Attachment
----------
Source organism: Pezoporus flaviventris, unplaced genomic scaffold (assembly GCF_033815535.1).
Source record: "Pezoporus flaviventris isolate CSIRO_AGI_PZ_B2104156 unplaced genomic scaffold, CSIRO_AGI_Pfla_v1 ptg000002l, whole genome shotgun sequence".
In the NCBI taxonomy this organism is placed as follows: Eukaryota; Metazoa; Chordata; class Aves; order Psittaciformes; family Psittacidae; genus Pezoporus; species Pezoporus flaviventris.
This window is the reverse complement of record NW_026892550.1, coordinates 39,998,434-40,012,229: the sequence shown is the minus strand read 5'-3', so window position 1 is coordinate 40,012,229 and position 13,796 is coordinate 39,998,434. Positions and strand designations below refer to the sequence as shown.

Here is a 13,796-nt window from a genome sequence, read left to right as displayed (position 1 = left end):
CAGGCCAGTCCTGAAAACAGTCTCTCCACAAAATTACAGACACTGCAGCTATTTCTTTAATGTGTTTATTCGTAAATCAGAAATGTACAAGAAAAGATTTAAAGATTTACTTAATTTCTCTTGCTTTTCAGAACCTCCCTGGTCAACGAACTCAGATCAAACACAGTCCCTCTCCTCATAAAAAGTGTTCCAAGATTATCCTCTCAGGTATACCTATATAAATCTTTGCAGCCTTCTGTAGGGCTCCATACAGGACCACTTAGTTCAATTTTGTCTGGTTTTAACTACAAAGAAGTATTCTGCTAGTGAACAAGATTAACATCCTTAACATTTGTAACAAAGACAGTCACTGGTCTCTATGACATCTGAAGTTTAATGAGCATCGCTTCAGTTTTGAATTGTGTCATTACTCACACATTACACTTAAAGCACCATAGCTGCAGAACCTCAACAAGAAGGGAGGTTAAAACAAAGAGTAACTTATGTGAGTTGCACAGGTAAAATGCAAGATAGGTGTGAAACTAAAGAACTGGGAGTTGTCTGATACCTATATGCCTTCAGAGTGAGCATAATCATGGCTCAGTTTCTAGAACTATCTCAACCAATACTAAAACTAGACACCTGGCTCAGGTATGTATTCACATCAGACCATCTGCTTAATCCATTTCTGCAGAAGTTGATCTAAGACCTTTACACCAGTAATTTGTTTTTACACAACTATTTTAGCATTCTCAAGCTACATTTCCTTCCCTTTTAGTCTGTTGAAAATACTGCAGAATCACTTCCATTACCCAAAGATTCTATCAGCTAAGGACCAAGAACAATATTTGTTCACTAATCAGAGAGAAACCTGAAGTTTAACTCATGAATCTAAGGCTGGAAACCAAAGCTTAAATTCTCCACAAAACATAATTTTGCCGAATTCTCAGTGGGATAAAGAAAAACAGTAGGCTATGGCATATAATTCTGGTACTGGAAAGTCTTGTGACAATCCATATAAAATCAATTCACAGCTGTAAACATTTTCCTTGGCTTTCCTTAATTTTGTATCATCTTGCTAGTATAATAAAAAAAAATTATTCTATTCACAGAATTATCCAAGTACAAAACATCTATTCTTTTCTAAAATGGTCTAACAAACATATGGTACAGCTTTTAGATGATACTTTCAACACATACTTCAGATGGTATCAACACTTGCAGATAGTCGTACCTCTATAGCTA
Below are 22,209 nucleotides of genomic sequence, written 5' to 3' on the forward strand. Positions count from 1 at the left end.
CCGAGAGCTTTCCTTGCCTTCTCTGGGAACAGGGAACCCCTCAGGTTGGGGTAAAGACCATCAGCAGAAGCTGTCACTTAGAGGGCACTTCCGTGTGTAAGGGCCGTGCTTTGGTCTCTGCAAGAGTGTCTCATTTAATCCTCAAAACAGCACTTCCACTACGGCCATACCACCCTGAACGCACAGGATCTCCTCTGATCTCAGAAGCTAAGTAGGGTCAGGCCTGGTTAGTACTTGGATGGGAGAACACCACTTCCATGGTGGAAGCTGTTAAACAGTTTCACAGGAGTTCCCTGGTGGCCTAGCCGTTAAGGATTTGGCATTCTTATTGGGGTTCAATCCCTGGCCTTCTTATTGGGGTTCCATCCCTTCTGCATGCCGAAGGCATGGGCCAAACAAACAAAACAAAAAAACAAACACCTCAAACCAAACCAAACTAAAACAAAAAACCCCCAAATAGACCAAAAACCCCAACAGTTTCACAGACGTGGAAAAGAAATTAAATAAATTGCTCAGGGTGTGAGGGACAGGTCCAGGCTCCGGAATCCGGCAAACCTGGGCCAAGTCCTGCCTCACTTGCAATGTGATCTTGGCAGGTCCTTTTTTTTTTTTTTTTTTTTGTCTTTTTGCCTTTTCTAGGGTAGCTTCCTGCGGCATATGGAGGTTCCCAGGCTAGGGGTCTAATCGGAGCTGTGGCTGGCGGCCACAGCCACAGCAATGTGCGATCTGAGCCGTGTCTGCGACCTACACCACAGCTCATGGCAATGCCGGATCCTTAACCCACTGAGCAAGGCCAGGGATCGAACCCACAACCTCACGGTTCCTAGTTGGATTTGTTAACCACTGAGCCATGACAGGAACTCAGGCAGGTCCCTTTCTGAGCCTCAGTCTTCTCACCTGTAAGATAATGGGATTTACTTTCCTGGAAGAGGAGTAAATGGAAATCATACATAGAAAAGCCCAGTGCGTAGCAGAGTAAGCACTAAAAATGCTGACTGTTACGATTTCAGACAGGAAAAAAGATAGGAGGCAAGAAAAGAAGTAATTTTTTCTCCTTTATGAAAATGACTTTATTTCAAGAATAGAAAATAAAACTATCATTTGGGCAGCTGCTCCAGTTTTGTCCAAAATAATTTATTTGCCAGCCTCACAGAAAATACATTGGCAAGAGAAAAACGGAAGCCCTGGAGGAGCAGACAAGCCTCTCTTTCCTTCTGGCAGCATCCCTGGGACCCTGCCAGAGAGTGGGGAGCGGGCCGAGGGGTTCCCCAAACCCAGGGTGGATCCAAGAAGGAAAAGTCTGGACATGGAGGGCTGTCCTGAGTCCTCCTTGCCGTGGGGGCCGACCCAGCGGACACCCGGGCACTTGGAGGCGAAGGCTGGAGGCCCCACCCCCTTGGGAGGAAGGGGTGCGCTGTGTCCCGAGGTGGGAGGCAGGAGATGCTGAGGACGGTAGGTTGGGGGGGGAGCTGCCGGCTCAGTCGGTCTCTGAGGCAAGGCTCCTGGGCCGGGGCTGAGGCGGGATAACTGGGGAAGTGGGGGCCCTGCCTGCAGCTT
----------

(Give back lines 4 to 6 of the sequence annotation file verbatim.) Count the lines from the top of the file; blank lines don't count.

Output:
This window is the reverse complement of record NW_026892550.1, coordinates 39,998,434-40,012,229: the sequence shown is the minus strand read 5'-3', so window position 1 is coordinate 40,012,229 and position 13,796 is coordinate 39,998,434. Positions and strand designations below refer to the sequence as shown.

Here is a 13,796-nt window from a genome sequence, read left to right as displayed (position 1 = left end):
CAGGCCAGTCCTGAAAACAGTCTCTCCACAAAATTACAGACACTGCAGCTATTTCTTTAATGTGTTTATTCGTAAATCAGAAATGTACAAGAAAAGATTTAAAGATTTACTTAATTTCTCTTGCTTTTCAGAACCTCCCTGGTCAACGAACTCAGATCAAACACAGTCCCTCTCCTCATAAAAAGTGTTCCAAGATTATCCTCTCAGGTATACCTATATAAATCTTTGCAGCCTTCTGTAGGGCTCCATACAGGACCACTTAGTTCAATTTTGTCTGGTTTTAACTACAAAGAAGTATTCTGCTAGTGAACAAGATTAACATCCTTAACATTTGTAACAAAGACAGTCACTGGTCTCTATGACATCTGAAGTTTAATGAGCATCGCTTCAGTTTTGAATTGTGTCATTACTCACACATTACACTTAAAGCACCATAGCTGCAGAACCTCAACAAGAAGGGAGGTTAAAACAAAGAGTAACTTATGTGAGTTGCACAGGTAAAATGCAAGATAGGTGTGAAACTAAAGAACTGGGAGTTGTCTGATACCTATATGCCTTCAGAGTGAGCATAATCATGGCTCAGTTTCTAGAACTATCTCAACCAATACTAAAACTAGACACCTGGCTCAGGTATGTATTCACATCAGACCATCTGCTTAATCCATTTCTGCAGAAGTTGATCTAAGACCTTTACACCAGTAATTTGTTTTTACACAACTATTTTAGCATTCTCAAGCTACATTTCCTTCCCTTTTAGTCTGTTGAAAATACTGCAGAATCACTTCCATTACCCAAAGATTCTATCAGCTAAGGACCAAGAACAATATTTGTTCACTAATCAGAGAGAAACCTGAAGTTTAACTCATGAATCTAAGGCTGGAAACCAAAGCTTAAATTCTCCACAAAACATAATTTTGCCGAATTCTCAGTGGGATAAAGAAAAACAGTAGGCTATGGCATATAATTCTGGTACTGGAAAGTCTTGTGACAATCCATATAAAATCAATTCACAGCTGTAAACATTTTCCTTGGCTTTCCTTAATTTTGTATCATCTTGCTAGTATAATAAAAAAAAATTATTCTATTCACAGAATTATCCAAGTACAAAACATCTATTCTTTTCTAAAATGGTCTAACAAACATATGGTACAGCTTTTAGATGATACTTTCAACACATACTTCAGATGGTATCAACACTTGCAGATAGTCGTACCTCTATAGCTA